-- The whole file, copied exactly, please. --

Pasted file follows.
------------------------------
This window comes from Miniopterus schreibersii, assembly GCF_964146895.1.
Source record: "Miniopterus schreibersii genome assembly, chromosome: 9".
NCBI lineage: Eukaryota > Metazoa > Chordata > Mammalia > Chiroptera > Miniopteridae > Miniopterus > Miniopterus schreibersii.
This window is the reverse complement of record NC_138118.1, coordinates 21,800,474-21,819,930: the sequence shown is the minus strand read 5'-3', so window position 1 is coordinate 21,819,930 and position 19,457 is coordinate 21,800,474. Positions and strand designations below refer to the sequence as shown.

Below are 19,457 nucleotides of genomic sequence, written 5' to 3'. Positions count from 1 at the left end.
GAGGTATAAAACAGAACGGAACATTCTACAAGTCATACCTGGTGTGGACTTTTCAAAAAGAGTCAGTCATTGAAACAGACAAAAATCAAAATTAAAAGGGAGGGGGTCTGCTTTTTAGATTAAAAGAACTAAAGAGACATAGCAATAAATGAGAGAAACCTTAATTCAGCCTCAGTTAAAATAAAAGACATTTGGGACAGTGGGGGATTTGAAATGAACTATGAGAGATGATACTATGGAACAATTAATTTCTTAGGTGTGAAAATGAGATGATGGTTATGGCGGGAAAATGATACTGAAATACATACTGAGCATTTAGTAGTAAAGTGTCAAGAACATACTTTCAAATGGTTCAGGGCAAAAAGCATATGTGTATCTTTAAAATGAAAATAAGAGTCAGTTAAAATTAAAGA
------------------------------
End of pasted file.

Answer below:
This window comes from Miniopterus schreibersii, assembly GCF_964146895.1.
Source record: "Miniopterus schreibersii genome assembly, chromosome: 9".
NCBI lineage: Eukaryota > Metazoa > Chordata > Mammalia > Chiroptera > Miniopteridae > Miniopterus > Miniopterus schreibersii.
This window is the reverse complement of record NC_138118.1, coordinates 21,800,474-21,819,930: the sequence shown is the minus strand read 5'-3', so window position 1 is coordinate 21,819,930 and position 19,457 is coordinate 21,800,474. Positions and strand designations below refer to the sequence as shown.

Below are 19,457 nucleotides of genomic sequence, written 5' to 3'. Positions count from 1 at the left end.
GAGGTATAAAACAGAACGGAACATTCTACAAGTCATACCTGGTGTGGACTTTTCAAAAAGAGTCAGTCATTGAAACAGACAAAAATCAAAATTAAAAGGGAGGGGGTCTGCTTTTTAGATTAAAAGAACTAAAGAGACATAGCAATAAATGAGAGAAACCTTAATTCAGCCTCAGTTAAAATAAAAGACATTTGGGACAGTGGGGGATTTGAAATGAACTATGAGAGATGATACTATGGAACAATTAATTTCTTAGGTGTGAAAATGAGATGATGGTTATGGCGGGAAAATGATACTGAAATACATACTGAGCATTTAGTAGTAAAGTGTCAAGAACATACTTTCAAATGGTTCAGGGCAAAAAGCATATGTGTATCTTTAAAATGAAAATAAGAGTCAGTTAAAATTAAAGA